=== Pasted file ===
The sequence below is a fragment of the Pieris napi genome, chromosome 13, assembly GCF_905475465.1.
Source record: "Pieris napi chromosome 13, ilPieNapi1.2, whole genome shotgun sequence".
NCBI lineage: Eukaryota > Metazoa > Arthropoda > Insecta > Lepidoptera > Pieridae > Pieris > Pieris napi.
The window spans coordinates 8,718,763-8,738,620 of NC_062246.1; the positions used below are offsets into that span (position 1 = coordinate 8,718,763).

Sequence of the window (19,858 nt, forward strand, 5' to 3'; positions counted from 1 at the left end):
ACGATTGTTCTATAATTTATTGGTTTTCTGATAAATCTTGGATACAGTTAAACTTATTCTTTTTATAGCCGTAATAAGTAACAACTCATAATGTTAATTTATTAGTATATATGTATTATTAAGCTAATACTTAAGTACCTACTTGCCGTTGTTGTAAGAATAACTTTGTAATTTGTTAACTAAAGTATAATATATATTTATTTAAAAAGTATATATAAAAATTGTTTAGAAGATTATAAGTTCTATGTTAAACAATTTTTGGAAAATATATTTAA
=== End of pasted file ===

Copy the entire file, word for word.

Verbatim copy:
The sequence below is a fragment of the Pieris napi genome, chromosome 13, assembly GCF_905475465.1.
Source record: "Pieris napi chromosome 13, ilPieNapi1.2, whole genome shotgun sequence".
NCBI lineage: Eukaryota > Metazoa > Arthropoda > Insecta > Lepidoptera > Pieridae > Pieris > Pieris napi.
The window spans coordinates 8,718,763-8,738,620 of NC_062246.1; the positions used below are offsets into that span (position 1 = coordinate 8,718,763).

Sequence of the window (19,858 nt, forward strand, 5' to 3'; positions counted from 1 at the left end):
ACGATTGTTCTATAATTTATTGGTTTTCTGATAAATCTTGGATACAGTTAAACTTATTCTTTTTATAGCCGTAATAAGTAACAACTCATAATGTTAATTTATTAGTATATATGTATTATTAAGCTAATACTTAAGTACCTACTTGCCGTTGTTGTAAGAATAACTTTGTAATTTGTTAACTAAAGTATAATATATATTTATTTAAAAAGTATATATAAAAATTGTTTAGAAGATTATAAGTTCTATGTTAAACAATTTTTGGAAAATATATTTAA